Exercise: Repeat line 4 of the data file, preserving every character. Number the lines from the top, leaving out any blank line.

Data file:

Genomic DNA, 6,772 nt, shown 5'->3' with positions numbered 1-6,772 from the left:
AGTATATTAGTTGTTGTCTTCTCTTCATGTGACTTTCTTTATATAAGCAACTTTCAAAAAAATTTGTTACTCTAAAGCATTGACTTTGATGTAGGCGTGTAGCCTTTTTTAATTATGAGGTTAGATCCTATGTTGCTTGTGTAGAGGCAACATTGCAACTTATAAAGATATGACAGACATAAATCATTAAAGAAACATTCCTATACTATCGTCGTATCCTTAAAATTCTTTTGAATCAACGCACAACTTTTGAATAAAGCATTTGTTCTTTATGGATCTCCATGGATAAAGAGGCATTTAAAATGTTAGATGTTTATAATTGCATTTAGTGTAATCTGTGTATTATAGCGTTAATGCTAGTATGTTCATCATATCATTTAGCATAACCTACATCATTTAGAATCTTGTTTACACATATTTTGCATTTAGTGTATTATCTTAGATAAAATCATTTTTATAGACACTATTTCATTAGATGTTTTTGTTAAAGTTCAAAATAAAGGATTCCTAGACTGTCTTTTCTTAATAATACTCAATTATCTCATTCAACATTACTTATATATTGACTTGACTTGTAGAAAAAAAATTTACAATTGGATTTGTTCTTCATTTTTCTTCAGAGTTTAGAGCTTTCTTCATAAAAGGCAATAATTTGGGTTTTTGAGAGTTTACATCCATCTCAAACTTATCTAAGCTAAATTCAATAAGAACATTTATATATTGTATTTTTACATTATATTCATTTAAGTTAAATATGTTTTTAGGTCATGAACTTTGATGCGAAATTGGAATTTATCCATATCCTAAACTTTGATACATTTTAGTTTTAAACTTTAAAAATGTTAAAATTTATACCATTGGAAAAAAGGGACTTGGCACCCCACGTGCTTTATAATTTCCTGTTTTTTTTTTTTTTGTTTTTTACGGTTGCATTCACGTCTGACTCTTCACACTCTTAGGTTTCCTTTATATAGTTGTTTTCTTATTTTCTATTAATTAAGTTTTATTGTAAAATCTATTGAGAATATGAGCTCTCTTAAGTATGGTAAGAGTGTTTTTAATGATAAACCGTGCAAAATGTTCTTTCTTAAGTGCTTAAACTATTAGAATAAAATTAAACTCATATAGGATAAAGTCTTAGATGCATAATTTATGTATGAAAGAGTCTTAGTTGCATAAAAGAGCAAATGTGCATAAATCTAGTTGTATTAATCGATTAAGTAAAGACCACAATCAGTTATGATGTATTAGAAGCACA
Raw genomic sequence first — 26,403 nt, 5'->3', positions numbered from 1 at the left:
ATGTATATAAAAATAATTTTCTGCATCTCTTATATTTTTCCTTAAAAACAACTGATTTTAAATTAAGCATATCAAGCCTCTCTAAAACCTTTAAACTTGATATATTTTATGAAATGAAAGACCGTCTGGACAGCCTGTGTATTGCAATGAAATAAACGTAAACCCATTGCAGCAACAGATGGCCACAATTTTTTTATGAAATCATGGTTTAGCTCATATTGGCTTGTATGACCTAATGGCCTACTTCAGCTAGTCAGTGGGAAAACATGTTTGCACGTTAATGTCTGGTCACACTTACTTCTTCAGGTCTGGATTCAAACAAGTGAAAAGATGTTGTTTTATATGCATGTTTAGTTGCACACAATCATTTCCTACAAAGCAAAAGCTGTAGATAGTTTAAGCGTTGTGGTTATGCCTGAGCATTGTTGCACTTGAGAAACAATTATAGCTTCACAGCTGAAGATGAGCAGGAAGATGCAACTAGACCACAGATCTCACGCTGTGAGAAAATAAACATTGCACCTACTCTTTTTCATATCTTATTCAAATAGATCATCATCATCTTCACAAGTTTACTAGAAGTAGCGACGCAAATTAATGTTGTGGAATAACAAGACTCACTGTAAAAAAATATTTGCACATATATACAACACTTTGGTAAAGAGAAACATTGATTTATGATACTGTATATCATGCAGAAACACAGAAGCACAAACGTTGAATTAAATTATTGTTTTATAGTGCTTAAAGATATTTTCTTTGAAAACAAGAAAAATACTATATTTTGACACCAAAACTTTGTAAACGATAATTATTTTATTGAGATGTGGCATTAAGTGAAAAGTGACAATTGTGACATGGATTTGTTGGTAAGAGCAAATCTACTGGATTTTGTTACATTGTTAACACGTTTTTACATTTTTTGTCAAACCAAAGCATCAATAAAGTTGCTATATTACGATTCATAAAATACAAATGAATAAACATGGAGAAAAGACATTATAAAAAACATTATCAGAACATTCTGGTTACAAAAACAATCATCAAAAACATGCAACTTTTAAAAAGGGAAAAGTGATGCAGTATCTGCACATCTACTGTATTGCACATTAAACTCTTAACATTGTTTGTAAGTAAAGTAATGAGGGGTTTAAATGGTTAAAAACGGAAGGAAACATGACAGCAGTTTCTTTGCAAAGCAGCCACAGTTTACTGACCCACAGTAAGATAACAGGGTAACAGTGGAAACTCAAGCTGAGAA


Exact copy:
ATGTATATAAAAATAATTTTCTGCATCTCTTATATTTTTCCTTAAAAACAACTGATTTTAAATTAAGCATATCAAGCCTCTCTAAAACCTTTAAACTTGATATATTTTATGAAATGAAAGACCGTCTGGACAGCCTGTGTATTGCAATGAAATAAACGTAAACCCATTGCAGCAACAGATGGCCACAATTTTTTTATGAAATCATGGTTTAGCTCATATTGGCTTGTATGACCTAATGGCCTACTTCAGCTAGTCAGTGGGAAAACATGTTTGCACGTTAATGTCTGGTCACACTTACTTCTTCAGGTCTGGATTCAAACAAGTGAAAAGATGTTGTTTTATATGCATGTTTAGTTGCACACAATCATTTCCTACAAAGCAAAAGCTGTAGATAGTTTAAGCGTTGTGGTTATGCCTGAGCATTGTTGCACTTGAGAAACAATTATAGCTTCACAGCTGAAGATGAGCAGGAAGATGCAACTAGACCACAGATCTCACGCTGTGAGAAAATAAACATTGCACCTACTCTTTTTCATATCTTATTCAAATAGATCATCATCATCTTCACAAGTTTACTAGAAGTAGCGACGCAAATTAATGTTGTGGAATAACAAGACTCACTGTAAAAAAATATTTGCACATATATACAACACTTTGGTAAAGAGAAACATTGATTTATGATACTGTATATCATGCAGAAACACAGAAGCACAAACGTTGAATTAAATTATTGTTTTATAGTGCTTAAAGATATTTTCTTTGAAAACAAGAAAAATACTATATTTTGACACCAAAACTTTGTAAACGATAATTATTTTATTGAGATGTGGCATTAAGTGAAAAGTGACAATTGTGACATGGATTTGTTGGTAAGAGCAAATCTACTGGATTTTGTTACATTGTTAACACGTTTTTACATTTTTTGTCAAACCAAAGCATCAATAAAGTTGCTATATTACGATTCATAAAATACAAATGAATAAACATGGAGAAAAGACATTATAAAAAACATTATCAGAACATTCTGGTTACAAAAACAATCATCAAAAACATGCAACTTTTAAAAAGGGAAAAGTGATGCAGTATCTGCACATCTACTGTATTGCACATTAAACTCTTAACATTGTTTGTAAGTAAAGTAATGAGGGGTTTAAATGGTTAAAAACGGAAGGAAACATGACAGCAGTTTCTTTGCAAAGCAGCCACAGTTTACTGACCCACAGTAAGATAACAGGGTAACAGTGGAAACTCAAGCTGAGAA